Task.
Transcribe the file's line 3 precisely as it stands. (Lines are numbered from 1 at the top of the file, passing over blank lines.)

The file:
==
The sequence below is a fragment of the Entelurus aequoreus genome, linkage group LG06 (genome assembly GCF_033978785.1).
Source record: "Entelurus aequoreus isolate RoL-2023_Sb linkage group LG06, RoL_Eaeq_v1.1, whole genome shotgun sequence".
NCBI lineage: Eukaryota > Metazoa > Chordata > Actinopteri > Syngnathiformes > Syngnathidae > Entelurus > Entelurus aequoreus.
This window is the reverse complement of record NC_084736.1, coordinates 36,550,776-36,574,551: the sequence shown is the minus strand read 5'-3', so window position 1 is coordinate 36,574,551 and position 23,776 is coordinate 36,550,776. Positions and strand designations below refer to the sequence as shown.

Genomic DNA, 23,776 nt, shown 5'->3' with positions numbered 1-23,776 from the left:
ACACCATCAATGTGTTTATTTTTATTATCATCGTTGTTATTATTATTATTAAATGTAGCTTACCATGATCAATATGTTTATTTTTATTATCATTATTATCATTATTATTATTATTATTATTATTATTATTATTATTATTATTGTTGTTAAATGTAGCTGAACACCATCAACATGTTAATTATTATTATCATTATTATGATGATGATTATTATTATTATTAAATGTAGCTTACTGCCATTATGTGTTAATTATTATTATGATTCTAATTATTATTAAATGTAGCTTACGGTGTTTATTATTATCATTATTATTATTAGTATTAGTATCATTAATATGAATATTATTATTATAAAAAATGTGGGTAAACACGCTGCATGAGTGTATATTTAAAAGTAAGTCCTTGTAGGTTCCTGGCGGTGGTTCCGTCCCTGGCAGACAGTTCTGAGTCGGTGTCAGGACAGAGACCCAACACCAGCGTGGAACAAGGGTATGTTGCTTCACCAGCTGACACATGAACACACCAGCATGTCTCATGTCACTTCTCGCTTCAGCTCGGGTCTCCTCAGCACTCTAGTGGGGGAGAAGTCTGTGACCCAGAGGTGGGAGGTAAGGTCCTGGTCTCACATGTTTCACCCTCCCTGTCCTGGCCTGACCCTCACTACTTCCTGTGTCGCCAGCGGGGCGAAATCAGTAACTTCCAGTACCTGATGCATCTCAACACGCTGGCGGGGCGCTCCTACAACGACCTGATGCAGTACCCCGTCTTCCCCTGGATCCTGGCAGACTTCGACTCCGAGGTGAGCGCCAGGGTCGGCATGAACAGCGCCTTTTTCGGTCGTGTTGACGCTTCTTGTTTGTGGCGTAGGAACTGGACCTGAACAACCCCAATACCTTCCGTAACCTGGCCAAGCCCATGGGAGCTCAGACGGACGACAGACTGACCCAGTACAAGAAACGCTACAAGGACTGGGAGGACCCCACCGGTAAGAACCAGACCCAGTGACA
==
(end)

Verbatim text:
NCBI lineage: Eukaryota > Metazoa > Chordata > Actinopteri > Syngnathiformes > Syngnathidae > Entelurus > Entelurus aequoreus.